Croatia Country Report - April, 2016

May 25, 2016

This report reviews key macroeconomic data and microeconomic developments for Croatia published between April 1 and April 28, 2016.
The World Bank forecasts GDP growth in Croatia will accelerate to 1.9% this year from 1.6% in 2015 thanks to expected growth in tourism and investments driven by EU funds absorption.
The International Monetary Fund forecasts steady growth of more than 3% for the Southeast Europe region between 2016 and 2021, outstripping most of Western and Central Europe as countries from the region continue on their convergence path.
The report also provides details on economic sentiment indicators, and construction output. It mentions latest developments in structural reforms. The report also reveals the latest investments in tourism sector, and the details on public borrowing.

Key Points:

• Croatia’s general government deficit declined to HRK10.7bn (€1.43bn) or 3.2% of GDP in 2015 from HRK18.1bn or 5.5% of GDP in 2014.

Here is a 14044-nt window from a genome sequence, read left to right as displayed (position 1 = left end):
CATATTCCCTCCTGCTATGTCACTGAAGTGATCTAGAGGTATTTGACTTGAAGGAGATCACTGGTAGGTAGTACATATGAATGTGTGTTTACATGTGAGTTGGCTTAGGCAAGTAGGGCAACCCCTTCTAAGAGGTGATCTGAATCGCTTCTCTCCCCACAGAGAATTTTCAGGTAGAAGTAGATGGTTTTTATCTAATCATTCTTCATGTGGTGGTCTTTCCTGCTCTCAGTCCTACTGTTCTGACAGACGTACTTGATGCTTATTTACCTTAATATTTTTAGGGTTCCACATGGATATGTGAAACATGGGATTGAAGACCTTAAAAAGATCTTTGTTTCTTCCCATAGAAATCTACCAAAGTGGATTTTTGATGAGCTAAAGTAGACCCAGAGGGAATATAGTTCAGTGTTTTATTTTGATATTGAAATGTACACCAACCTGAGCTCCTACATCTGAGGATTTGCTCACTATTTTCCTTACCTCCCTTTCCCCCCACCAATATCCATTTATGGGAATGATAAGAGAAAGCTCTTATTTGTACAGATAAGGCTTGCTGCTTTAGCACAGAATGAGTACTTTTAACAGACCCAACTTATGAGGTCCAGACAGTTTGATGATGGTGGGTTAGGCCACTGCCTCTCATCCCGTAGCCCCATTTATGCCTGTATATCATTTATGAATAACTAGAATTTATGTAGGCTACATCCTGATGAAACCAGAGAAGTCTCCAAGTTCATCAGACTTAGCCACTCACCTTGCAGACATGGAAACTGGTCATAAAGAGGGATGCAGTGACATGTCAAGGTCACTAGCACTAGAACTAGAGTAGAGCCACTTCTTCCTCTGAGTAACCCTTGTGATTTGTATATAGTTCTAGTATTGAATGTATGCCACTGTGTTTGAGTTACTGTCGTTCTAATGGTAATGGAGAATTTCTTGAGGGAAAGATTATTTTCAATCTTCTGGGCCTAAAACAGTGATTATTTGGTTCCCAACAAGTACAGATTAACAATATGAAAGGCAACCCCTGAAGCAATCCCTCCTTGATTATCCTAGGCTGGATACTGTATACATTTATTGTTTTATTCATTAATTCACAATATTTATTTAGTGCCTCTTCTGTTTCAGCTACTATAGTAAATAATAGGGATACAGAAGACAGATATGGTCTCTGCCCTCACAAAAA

• Croatia's consumer prices fell 1.7% y/y in March, deepening from a 1.4% annual decline the previous month.

• Croatia's registered unemployment rate declined, for the second consecutive month, from 17.8% in February to 17.2% in March.
• The number of tourist arrivals at commercial accommodation in Croatia rose 14% y/y to 350,328 in January-February.


To Purchase This Report - Click Here

Related Reports

Belarus Country Report Apr18 - April, 2018

In 2017, Belarus’s GDP went up 2.4%, the first positive result since 2014. This meant an exit from a two-year recession, further proof of, which includes an upward trend in industrial production, ... more

Ukraine Country Report Apr18 - April, 2018

Ukraine’s economy is doing better and put in 2.5% in 2017, the State Statistics Service reported on March 21, after revising its growth estimate upwards. Economic growth was driven by ... more

Russia Country Report Apr18 - April, 2018

Following weaker performance at the end of last year, the Russian economy appeared to get back to the track of slow growth in the first two months of this year. The engine of recovery seems to have ... more

Dismiss